Michael Manley’s Vision
Jamaican prime minister Michael Manley died twenty years ago. What can we learn from his democratic socialism?
I’ll never forget the day Michael Manley died — March 6, 1997. A few hours later, my youngest daughter was born. As we celebrated her coming into the world, I paused to reflect on Manley’s leaving it and on the profound ways he helped define my life and that of a generation of young Jamaicans.
Manley was born in Kingston, Jamaica, in 1927. His entry into local politics did not, in itself, come as much of a surprise. The second son of renowned barrister and anticolonial politician Norman Manley, Michael returned home from his studies at the London School of Economics in the early fifties to wrest the trade-union movement from the left wing, which had recently been expelled from his father’s party, the People’s National Party (PNP).
Over the next two decades, he built the National Workers Union (NWU) into a formidable centrist force, sidelining the Left and effectively matching its rival, the Bustamante Industrial Trades Union (BITU), the labor arm of his father’s cousin and great adversary Alexander Bustamante’s right-leaning Jamaica Labour Party (JLP).
So it wasn’t strange when, in 1969, six years after Jamaica’s independence and following Norman’s retirement, Michael became PNP leader, a position he would hold without opposition for almost three decades.
What proved surprising, however, was the arc of Manley’s ideology. He began in the conservative space of a post-independence consensus, where the two dominant parties agreed to follow a pro-Western, foreign-investment development strategy underpinned by Westminster-style parliamentary democracy. But when he became prime minister in 1972, Manley heard his base’s powerful demands for a better life.
During the tumultuous decade to follow, Manley would shift from mildly Fabian notions of social intervention to more radical democratic socialist positions. Internationally, he would abandon Jamaica’s traditional fealty to the West and seek out new alliances with Cuba, the socialist bloc, and the Non-Aligned Movement.
Manley’s main policy achievements appear reformist and uncontroversial in light of the more radical experiments from the same period, most notably in Jamaica’s closest neighbor, Cuba. He initiated an adult literacy program through the Jamaica Movement for the Advancement of Literacy (JAMAL), launched free secondary and tertiary education, and created the National Housing Trust, which helped build housing for working people and pooled funds to provide them with loans at reasonable rates. His government passed laws to eliminate discrimination against children born out of wedlock, to allow for three months paid maternity leave, and to establish a minimum wage. He supported sugar workers’ cooperatives so that they could continue production on estates already facing closure in the beleaguered industry.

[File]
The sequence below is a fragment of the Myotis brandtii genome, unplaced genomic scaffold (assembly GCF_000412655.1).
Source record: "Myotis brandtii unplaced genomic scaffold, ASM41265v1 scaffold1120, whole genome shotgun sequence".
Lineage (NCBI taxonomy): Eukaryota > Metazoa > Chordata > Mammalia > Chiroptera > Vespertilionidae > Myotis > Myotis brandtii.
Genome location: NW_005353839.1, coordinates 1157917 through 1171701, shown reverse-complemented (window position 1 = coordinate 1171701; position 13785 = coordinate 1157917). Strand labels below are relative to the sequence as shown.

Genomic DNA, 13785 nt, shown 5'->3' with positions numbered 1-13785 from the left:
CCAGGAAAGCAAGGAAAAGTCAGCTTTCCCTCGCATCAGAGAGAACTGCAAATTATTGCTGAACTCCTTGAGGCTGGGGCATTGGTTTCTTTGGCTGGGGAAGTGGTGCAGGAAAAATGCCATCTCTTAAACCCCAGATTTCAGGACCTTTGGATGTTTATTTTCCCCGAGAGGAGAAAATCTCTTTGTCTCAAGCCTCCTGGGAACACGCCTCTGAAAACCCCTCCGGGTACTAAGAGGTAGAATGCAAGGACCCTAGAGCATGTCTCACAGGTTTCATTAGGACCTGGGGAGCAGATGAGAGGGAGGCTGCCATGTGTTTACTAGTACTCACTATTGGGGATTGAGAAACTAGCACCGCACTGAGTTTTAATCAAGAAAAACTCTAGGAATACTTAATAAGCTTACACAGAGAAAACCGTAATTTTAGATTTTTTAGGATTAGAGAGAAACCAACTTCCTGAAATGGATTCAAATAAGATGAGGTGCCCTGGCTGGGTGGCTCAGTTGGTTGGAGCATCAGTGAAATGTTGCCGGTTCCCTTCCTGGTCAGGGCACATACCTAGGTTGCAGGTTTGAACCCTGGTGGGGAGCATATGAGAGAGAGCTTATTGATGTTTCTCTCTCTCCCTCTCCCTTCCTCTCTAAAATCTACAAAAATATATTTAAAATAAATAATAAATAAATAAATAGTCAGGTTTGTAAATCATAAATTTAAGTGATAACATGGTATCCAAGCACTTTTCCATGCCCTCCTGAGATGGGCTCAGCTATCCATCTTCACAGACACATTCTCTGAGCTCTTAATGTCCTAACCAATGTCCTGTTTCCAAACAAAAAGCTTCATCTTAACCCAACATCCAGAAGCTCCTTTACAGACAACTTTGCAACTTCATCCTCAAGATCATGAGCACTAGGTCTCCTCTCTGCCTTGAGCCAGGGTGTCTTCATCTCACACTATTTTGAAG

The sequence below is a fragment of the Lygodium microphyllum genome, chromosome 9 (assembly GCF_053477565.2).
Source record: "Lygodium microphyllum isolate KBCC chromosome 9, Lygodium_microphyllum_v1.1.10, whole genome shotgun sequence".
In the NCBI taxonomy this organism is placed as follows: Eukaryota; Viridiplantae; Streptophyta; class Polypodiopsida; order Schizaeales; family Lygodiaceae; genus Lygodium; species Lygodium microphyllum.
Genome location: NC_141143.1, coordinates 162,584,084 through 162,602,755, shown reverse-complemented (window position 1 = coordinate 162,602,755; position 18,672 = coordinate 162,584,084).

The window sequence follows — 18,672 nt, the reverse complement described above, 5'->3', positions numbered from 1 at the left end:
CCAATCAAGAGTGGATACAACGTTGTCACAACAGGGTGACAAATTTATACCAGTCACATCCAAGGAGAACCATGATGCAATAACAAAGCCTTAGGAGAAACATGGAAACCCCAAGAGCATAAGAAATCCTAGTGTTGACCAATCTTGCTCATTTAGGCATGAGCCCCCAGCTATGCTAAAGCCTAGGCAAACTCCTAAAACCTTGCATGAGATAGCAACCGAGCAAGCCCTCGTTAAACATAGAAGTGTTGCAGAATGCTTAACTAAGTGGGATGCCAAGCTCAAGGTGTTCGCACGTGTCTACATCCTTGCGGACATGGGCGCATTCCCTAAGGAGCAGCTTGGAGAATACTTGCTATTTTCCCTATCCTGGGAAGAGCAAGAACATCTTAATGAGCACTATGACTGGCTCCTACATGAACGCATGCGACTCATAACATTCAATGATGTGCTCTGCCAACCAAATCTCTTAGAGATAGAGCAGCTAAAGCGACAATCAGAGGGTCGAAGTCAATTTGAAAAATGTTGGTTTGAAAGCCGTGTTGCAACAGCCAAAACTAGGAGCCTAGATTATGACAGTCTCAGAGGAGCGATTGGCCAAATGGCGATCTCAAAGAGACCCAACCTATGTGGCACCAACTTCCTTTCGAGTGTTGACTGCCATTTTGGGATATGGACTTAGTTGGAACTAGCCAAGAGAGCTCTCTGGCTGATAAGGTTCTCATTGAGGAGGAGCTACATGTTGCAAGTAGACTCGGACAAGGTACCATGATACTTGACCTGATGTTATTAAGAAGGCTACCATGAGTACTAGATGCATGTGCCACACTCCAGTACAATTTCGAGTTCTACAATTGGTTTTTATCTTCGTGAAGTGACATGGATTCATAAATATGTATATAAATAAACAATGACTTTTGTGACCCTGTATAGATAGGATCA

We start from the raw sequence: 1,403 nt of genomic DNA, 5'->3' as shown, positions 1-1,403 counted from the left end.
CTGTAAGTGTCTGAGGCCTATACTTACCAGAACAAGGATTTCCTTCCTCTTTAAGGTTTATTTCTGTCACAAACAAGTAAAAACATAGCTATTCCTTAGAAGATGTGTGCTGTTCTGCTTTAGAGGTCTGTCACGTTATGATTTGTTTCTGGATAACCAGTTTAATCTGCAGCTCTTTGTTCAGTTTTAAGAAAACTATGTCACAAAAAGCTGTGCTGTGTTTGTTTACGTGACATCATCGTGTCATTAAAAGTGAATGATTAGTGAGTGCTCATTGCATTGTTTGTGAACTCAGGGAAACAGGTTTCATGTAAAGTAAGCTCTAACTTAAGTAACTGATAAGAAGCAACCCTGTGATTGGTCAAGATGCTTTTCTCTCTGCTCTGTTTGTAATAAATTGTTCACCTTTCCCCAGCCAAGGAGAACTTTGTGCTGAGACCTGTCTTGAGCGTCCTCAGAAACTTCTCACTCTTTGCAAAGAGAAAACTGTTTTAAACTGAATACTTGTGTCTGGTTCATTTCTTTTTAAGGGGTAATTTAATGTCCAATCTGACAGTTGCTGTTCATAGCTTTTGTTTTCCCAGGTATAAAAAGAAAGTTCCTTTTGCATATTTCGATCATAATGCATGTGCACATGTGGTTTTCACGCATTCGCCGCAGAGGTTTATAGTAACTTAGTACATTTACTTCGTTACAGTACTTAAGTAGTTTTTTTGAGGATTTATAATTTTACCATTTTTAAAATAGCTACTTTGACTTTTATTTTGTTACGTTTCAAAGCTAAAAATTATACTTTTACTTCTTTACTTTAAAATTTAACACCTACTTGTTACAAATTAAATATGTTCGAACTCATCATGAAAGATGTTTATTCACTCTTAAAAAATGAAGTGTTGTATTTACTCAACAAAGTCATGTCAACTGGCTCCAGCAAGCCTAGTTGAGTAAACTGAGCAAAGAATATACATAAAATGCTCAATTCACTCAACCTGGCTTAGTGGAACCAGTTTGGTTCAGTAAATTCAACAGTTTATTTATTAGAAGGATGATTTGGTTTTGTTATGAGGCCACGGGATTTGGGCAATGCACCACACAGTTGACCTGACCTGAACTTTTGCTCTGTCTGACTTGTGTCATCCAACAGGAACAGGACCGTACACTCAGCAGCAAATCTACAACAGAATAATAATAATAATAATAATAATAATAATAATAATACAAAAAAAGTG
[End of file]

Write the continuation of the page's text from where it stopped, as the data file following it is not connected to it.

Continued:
Indeed, the pedestrian nature of these reforms — no rapid nationalization of the private sector; no significant land reform measures — coupled with the intense opposition that they faced, suggested the Jamaican elite’s deeply entrenched positions and the daunting challenges Manley and his supporters would face in trying to undermine the colonial moorings of the country.
In 1973, Manley started renegotiating the taxes on bauxite, Jamaica’s main mineral export. Under previous governments, this valuable resource had been mined at ridiculously low rates, and a broad cross section of the local population greeted the “Bauxite Levy,” as it was known, with enthusiasm. The US State Department noted this development warily, but alarm bells did not go off until two years later.
In 1975, Agostinho Neto’s Marxist-oriented Popular Movement for the Liberation of Angola (MPLA) led Angola to a hard-fought independence. Almost immediately, the South African apartheid regime invaded, supported by Neto’s domestic opponents. Without help from an outside force, his army could not hope to match South Africa’s modern and mechanized forces. Fidel Castro offered his aid, but the well-trained and equipped Cuban forces were an ocean away.
Cuban forces needed to refuel on their way to Angola, and Manley, along with Forbes Burnham in Guyana and Errol Barrow in Barbados, agreed to provide landing bases and diplomatic cover for the Cuban forces. Washington objected, and Henry Kissinger himself came to Kingston to tell Manley to at least remain neutral. Manley, in a historic decision captured forcefully in his book Struggle in the Periphery, declined Kissinger’s request and stood firmly by Cuba on the basis of Jamaica’s long-standing opposition to apartheid and its own brutal history of slavery and colonialism.
The Cuban effort turned back the South African advances and years later its victory at Cuito Cuanavale played no small role in unraveling the white regime. Jamaica, however, paid a catastrophic price.
Austerity and Violence
After 1975, political violence, a problem Jamaica had faced for many years, increased exponentially. Whole pro-PNP communities in Kingston were burned out, and desperate residents had to relocate to far-flung squatter settlements. The JLP’s forces were better trained and equipped than anything the country had seen before. Soon, though, PNP forces were attempting to match their opponent’s units. Kingston and other urban centers spiraled into a violent era, culminating in some eight hundred deaths during the long 1980 election period.